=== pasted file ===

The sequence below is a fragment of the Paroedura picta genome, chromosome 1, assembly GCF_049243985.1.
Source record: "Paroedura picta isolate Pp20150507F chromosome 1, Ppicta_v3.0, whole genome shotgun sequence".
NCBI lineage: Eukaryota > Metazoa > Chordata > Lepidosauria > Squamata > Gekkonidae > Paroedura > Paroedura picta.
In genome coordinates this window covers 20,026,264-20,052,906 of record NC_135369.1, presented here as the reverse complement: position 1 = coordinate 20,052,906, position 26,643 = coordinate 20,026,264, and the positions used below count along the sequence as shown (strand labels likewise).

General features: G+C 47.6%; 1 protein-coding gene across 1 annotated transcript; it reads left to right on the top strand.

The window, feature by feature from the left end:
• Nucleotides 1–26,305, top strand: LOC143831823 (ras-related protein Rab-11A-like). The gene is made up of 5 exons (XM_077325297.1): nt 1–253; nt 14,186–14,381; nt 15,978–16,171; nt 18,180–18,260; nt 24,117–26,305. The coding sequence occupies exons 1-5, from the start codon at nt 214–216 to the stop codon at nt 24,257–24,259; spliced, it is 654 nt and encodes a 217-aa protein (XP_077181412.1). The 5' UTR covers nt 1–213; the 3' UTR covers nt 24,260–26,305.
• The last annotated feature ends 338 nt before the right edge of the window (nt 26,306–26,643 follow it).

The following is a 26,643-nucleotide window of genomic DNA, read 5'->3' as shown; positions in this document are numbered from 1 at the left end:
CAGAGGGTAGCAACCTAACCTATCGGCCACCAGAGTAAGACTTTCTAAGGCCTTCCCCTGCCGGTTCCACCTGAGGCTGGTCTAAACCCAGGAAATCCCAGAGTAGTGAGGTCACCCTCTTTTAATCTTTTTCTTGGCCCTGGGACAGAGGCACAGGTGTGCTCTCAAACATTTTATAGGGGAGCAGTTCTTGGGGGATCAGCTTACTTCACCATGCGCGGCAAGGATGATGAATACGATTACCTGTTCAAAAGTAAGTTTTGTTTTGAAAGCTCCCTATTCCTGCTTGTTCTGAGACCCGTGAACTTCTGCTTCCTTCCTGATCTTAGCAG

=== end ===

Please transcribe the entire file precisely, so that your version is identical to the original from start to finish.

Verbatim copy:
The sequence below is a fragment of the Paroedura picta genome, chromosome 1, assembly GCF_049243985.1.
Source record: "Paroedura picta isolate Pp20150507F chromosome 1, Ppicta_v3.0, whole genome shotgun sequence".
NCBI lineage: Eukaryota > Metazoa > Chordata > Lepidosauria > Squamata > Gekkonidae > Paroedura > Paroedura picta.
In genome coordinates this window covers 20,026,264-20,052,906 of record NC_135369.1, presented here as the reverse complement: position 1 = coordinate 20,052,906, position 26,643 = coordinate 20,026,264, and the positions used below count along the sequence as shown (strand labels likewise).

General features: G+C 47.6%; 1 protein-coding gene across 1 annotated transcript; it reads left to right on the top strand.

The window, feature by feature from the left end:
• Nucleotides 1–26,305, top strand: LOC143831823 (ras-related protein Rab-11A-like). The gene is made up of 5 exons (XM_077325297.1): nt 1–253; nt 14,186–14,381; nt 15,978–16,171; nt 18,180–18,260; nt 24,117–26,305. The coding sequence occupies exons 1-5, from the start codon at nt 214–216 to the stop codon at nt 24,257–24,259; spliced, it is 654 nt and encodes a 217-aa protein (XP_077181412.1). The 5' UTR covers nt 1–213; the 3' UTR covers nt 24,260–26,305.
• The last annotated feature ends 338 nt before the right edge of the window (nt 26,306–26,643 follow it).

The following is a 26,643-nucleotide window of genomic DNA, read 5'->3' as shown; positions in this document are numbered from 1 at the left end:
CAGAGGGTAGCAACCTAACCTATCGGCCACCAGAGTAAGACTTTCTAAGGCCTTCCCCTGCCGGTTCCACCTGAGGCTGGTCTAAACCCAGGAAATCCCAGAGTAGTGAGGTCACCCTCTTTTAATCTTTTTCTTGGCCCTGGGACAGAGGCACAGGTGTGCTCTCAAACATTTTATAGGGGAGCAGTTCTTGGGGGATCAGCTTACTTCACCATGCGCGGCAAGGATGATGAATACGATTACCTGTTCAAAAGTAAGTTTTGTTTTGAAAGCTCCCTATTCCTGCTTGTTCTGAGACCCGTGAACTTCTGCTTCCTTCCTGATCTTAGCAG